In what field was your PhD? How did you arrive at this specialization?
My Ph.D. is in cognitive psychology--specifically, in psycholinguistics.
In particular, my Ph.D. work focused on the cognitive mechanisms of second language acquisition. As a freshman in college, I originally was planning to become a secondary school English and Spanish teacher. When I discovered that research could reveal the reasons why people learned languages effectively, in turn informing pedagogical techniques used in the classroom, I was hooked!
What is your current research project?
Most of my postdoctoral work focuses on the neural bases of communication in autism spectrum disorder. In particular, I've been investigating the neural correlates of temporal synchrony between gesture and speech. Recently, I've returned to my roots to investigate the cognitive bases of speech and gesture processing, focusing in particular on gesture's effect on memory for speech.
Tell us about a great experience or opportunity you’ve had in the past year.
Over the past six months, I've had the pleasure of working with Scott Fraundorf, an assistant professor in the Psychology Department. Aside from being a talented researcher and teacher, Scott is a great mentor and a kind and generous person. He's a wonderful junior faculty role model who I hope to emulate after taking the next step in my professional life.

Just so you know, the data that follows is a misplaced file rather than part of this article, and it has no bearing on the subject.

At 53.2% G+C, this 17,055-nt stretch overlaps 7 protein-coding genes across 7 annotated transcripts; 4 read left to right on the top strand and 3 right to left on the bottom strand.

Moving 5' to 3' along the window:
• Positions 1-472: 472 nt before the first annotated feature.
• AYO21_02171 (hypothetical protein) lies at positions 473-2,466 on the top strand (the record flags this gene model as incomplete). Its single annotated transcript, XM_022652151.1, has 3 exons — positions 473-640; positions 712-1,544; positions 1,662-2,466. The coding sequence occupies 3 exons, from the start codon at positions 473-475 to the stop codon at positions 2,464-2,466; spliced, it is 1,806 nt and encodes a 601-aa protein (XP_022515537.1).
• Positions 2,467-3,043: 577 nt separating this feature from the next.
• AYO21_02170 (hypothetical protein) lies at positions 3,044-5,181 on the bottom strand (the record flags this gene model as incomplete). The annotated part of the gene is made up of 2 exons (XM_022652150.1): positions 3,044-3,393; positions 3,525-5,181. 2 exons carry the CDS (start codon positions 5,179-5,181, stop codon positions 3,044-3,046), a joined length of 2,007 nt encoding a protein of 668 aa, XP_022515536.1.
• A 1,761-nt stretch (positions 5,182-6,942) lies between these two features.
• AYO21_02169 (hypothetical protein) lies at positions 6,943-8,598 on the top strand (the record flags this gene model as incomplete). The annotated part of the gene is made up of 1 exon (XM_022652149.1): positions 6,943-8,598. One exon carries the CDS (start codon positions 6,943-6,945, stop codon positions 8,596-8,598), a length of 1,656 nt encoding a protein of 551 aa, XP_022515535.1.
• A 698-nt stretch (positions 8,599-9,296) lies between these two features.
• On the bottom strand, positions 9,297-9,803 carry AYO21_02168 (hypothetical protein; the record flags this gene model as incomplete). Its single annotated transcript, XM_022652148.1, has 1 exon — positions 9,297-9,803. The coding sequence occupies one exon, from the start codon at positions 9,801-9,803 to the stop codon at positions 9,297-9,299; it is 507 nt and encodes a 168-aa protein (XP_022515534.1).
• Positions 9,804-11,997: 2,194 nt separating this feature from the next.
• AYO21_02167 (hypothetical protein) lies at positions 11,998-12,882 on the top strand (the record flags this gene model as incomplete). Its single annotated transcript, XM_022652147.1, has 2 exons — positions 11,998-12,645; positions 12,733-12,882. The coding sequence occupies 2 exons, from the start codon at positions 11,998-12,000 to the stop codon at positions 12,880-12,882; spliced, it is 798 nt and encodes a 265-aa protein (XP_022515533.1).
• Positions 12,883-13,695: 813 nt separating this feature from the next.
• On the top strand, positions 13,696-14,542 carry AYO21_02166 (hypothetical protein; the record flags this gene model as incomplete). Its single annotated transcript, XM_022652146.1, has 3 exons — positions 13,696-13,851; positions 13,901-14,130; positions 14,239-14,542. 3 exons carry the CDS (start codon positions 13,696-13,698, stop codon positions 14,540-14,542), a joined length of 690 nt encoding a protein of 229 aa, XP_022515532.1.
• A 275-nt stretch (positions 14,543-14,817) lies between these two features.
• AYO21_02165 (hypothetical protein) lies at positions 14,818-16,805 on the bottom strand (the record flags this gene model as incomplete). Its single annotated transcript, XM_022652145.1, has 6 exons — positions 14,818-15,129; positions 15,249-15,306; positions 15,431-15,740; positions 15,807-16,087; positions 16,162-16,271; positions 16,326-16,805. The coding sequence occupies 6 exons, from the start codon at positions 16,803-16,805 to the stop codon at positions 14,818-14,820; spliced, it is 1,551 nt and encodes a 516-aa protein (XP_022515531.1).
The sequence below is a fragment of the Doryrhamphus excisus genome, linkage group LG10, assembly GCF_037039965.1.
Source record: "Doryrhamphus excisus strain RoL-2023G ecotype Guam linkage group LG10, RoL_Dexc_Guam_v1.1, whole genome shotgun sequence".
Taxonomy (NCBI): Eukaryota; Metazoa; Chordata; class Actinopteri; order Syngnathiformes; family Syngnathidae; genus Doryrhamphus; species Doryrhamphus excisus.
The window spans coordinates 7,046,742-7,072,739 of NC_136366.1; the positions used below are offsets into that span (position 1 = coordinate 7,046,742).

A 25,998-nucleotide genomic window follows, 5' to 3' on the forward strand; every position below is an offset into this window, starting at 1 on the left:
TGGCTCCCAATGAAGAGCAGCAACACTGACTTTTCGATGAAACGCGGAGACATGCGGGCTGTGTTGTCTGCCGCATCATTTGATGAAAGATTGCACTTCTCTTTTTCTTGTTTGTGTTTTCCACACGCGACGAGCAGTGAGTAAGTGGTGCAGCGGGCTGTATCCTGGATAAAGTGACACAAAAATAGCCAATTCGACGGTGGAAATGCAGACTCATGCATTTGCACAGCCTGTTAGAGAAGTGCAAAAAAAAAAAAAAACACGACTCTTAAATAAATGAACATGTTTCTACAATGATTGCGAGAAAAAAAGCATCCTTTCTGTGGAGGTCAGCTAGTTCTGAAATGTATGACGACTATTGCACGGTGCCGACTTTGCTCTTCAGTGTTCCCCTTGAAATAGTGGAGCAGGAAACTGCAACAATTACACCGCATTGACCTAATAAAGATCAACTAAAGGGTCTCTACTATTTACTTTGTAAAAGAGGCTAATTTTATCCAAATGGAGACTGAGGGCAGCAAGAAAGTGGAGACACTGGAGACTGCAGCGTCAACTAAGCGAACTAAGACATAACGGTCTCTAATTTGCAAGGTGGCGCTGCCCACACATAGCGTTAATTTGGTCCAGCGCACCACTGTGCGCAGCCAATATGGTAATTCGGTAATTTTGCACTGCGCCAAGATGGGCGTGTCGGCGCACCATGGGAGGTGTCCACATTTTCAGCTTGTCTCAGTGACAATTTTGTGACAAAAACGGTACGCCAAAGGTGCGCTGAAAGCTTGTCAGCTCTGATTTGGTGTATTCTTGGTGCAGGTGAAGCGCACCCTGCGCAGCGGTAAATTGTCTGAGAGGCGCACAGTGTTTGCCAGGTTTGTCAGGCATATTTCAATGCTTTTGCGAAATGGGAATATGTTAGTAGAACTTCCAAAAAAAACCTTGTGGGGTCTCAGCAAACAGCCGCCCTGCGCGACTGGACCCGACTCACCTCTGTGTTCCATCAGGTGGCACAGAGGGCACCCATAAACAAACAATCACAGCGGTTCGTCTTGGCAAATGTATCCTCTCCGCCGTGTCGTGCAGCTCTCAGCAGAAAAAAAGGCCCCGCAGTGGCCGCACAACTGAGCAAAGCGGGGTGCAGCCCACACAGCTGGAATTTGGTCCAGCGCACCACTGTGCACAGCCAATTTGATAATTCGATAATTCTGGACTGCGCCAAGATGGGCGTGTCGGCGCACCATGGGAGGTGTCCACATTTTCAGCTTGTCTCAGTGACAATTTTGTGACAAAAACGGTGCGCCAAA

What do you hope the next step in your career path will be?
I'm currently on the market for a faculty job in communication sciences and disorders at a research university. I feel that my professional background and interests suit me well for this discipline, and I plan to conduct applied research on language processing that will benefit people with communication impairments.
If not a scientist, what would you be?
Probably a K-12 teacher specializing in English and foreign languages. In an alternate universe, I would own a restaurant or be a professional food critic, since I love to cook and eat!